Aramco Threatened With New Attack

Attackers are threatening to launch a second assault on Saudi Aramco on Saturday in order to prove its abilities and the fact that it’s not relying on help from an Aramco insider. The first attack on the oil company occurred last week and resulted in the company taking its Web sites offline, saying that it had been hit by a malware infection on some of its workstations.

AramcoAttackers are threatening to launch a second assault on Saudi Aramco on Saturday in order to prove its abilities and the fact that it’s not relying on help from an Aramco insider. The first attack on the oil company occurred last week and resulted in the company taking its Web sites offline, saying that it had been hit by a malware infection on some of its workstations.

The warning of the upcoming attack was posted on Pastebin Thursday, saying that the attack is the result of the “arrogance” and “brutality” of Aramco, a massive oil producer in Saudi Arabia.

“What we’re going to do to prove our ability to do more? well, we don’t really need or even feel like proving anything to anyone and show them that we can, but here is a headline story: we are going to make it, next week, once again, and you will not be able by 1% to stop us,” the group said in its post.

The original attack on Aramco began on August 15 and while the details are murky, the company’s Web sites have been offline for more than a week. Aramco officials said that the attack affected a few of the company’s workstations and that no critical systems were hit. However, the group that claimed responsibility for the attack, which included a malware infection as well as a subsequent DDoS attack on the Web sites, claimed to have destroyed data on thousands of machines.

“As previously said by hackers, about 30000 (30k) of clients and servers in the company were completely destroyed. Symantec, McAfee and Kaspersky wrote a detail analysis about the virus, good job. Hackers published the range of internal clients IPs which were found in the internal network and became one of the phases of the attack target,” the group said in a post on Pastebin shortly after the attack.

Whether the person or people posting the claims on Pastebin are the same as the first group who claimed responsibility for the attack on Aramco last week isn’t clear. The original post was signed by a group calling itself the Cutting Sword of Justice, but the subsequent ones have not been signed.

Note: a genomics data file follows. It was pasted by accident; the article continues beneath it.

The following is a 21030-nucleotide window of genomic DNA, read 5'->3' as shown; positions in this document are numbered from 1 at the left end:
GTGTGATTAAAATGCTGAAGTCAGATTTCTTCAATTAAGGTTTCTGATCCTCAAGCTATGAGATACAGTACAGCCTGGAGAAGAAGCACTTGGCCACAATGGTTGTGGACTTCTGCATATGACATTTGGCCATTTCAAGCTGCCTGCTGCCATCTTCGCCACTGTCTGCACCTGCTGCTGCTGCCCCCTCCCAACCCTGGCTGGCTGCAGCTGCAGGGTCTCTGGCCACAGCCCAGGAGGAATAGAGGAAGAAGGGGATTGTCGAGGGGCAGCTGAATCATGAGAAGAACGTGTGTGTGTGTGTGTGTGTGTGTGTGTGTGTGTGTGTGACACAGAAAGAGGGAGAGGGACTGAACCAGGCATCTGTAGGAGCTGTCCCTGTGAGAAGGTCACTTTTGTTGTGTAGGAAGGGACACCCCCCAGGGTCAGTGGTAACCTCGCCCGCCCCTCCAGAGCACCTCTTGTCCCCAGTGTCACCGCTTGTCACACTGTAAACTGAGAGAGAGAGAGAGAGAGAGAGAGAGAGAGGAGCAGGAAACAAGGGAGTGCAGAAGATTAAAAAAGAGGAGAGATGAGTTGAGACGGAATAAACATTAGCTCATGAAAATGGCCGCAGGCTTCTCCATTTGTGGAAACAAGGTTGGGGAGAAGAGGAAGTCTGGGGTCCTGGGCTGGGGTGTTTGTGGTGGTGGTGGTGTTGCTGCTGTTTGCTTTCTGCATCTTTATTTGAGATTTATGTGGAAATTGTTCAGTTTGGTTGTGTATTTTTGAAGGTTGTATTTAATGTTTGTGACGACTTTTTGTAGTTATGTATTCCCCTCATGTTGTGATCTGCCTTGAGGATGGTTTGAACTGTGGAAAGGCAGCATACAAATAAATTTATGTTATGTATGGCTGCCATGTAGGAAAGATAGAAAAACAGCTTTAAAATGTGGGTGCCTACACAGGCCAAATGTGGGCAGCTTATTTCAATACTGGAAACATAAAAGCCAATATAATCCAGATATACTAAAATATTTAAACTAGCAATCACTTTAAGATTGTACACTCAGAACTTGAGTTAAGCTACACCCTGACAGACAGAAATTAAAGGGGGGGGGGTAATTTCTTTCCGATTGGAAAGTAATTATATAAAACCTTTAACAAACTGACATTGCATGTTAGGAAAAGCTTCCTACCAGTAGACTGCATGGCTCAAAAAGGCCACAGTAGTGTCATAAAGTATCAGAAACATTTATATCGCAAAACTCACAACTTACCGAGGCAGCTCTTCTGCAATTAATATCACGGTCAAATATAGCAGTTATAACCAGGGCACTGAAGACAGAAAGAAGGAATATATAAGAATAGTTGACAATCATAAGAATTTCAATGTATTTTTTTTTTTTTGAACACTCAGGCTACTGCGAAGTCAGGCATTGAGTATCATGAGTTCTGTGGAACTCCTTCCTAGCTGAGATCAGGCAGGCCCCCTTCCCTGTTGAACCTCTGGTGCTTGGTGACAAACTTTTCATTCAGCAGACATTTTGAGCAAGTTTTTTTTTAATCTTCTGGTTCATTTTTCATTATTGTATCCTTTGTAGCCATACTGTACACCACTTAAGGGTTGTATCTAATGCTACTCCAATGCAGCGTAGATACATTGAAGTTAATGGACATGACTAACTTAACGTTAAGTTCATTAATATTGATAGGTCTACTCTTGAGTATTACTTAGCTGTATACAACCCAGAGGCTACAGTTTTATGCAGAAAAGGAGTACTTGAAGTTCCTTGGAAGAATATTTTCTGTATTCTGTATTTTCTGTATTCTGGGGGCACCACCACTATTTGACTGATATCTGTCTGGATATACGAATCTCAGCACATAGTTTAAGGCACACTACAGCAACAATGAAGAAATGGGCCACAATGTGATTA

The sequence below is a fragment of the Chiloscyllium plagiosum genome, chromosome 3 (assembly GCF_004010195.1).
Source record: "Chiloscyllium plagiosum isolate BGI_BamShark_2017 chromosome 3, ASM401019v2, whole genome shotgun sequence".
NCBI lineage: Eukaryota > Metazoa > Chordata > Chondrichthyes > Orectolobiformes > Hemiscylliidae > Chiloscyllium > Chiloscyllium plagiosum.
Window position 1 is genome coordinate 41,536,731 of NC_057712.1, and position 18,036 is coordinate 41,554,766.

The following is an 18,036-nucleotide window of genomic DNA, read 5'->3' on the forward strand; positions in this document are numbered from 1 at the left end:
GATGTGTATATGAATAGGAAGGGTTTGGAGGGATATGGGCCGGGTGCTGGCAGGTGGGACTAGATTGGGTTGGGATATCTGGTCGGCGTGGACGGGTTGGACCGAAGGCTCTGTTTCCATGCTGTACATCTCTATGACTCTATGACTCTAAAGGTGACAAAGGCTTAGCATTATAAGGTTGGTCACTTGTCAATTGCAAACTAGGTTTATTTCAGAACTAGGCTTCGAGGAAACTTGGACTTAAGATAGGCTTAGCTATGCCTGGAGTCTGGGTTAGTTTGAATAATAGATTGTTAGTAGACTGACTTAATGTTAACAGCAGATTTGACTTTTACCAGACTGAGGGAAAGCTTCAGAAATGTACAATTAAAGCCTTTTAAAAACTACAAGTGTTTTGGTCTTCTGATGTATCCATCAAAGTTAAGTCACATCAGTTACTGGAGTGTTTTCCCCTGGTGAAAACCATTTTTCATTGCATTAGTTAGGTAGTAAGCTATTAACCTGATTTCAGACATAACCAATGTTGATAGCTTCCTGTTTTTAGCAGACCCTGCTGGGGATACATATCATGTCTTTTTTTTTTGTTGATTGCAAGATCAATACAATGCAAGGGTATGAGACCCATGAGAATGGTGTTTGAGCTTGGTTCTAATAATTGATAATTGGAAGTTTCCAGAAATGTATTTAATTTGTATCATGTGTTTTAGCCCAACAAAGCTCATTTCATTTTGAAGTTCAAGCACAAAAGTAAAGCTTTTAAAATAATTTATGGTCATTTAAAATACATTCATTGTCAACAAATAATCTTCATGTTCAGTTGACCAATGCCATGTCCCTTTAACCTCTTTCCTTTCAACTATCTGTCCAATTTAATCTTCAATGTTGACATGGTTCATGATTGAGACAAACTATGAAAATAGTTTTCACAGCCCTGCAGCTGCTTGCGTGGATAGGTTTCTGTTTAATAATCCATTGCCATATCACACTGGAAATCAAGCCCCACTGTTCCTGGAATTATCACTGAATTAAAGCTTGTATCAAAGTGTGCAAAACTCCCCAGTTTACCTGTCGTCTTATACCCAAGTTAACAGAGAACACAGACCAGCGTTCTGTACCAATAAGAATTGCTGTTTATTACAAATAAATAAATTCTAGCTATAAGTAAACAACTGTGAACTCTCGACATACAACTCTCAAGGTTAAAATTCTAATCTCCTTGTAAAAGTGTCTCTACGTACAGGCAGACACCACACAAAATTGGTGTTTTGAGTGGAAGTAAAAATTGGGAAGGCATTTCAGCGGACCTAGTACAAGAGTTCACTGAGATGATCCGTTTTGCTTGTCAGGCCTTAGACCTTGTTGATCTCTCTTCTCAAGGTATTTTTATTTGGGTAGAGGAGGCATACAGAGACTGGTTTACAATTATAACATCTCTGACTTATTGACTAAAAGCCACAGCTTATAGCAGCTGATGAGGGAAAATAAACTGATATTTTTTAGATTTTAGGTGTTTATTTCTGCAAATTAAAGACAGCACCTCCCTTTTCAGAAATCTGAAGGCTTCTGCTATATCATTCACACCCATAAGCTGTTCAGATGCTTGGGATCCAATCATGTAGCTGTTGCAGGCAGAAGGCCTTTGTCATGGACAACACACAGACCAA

It’s not known exactly how the attack occurred, but researchers say there are strong indications that the Shamoon malware discovered late last week was used in the operation. Shamoon has the ability to steal data from infected PCs and then essentially render the machine inoperable by overwriting the master boot record. The latest post on Pastebin included a line at the top that read in part “/shn/amoo”, an anagram for Shamoon.

The group says that Aramco is being targeted for good reason.

“That’s will happen for two reason:

  1. 1- you’re brutal and selfish to harm any employee just for the sake of expecting.
  2. 2- we do hate, hate a lot, arrogance. 
  3. Be prepared for something you will see in your eyes and you will not be able to stop it,” the post says.
    Shamoon uses an unusual system for exfiltrating data from infected networks. Some of the machines that researchers identified as having Shamoon infections on them likely were not connected directly to the Internet. So in order to remove stolen data from those PCs, the malware connects to a proxy server on the internal network that’s controlled by the attacker. That machine collects all of the data and then sends it to the external command-and-control server.
    This article was update on August 23 to add context on Shamoon and the attackers.
     

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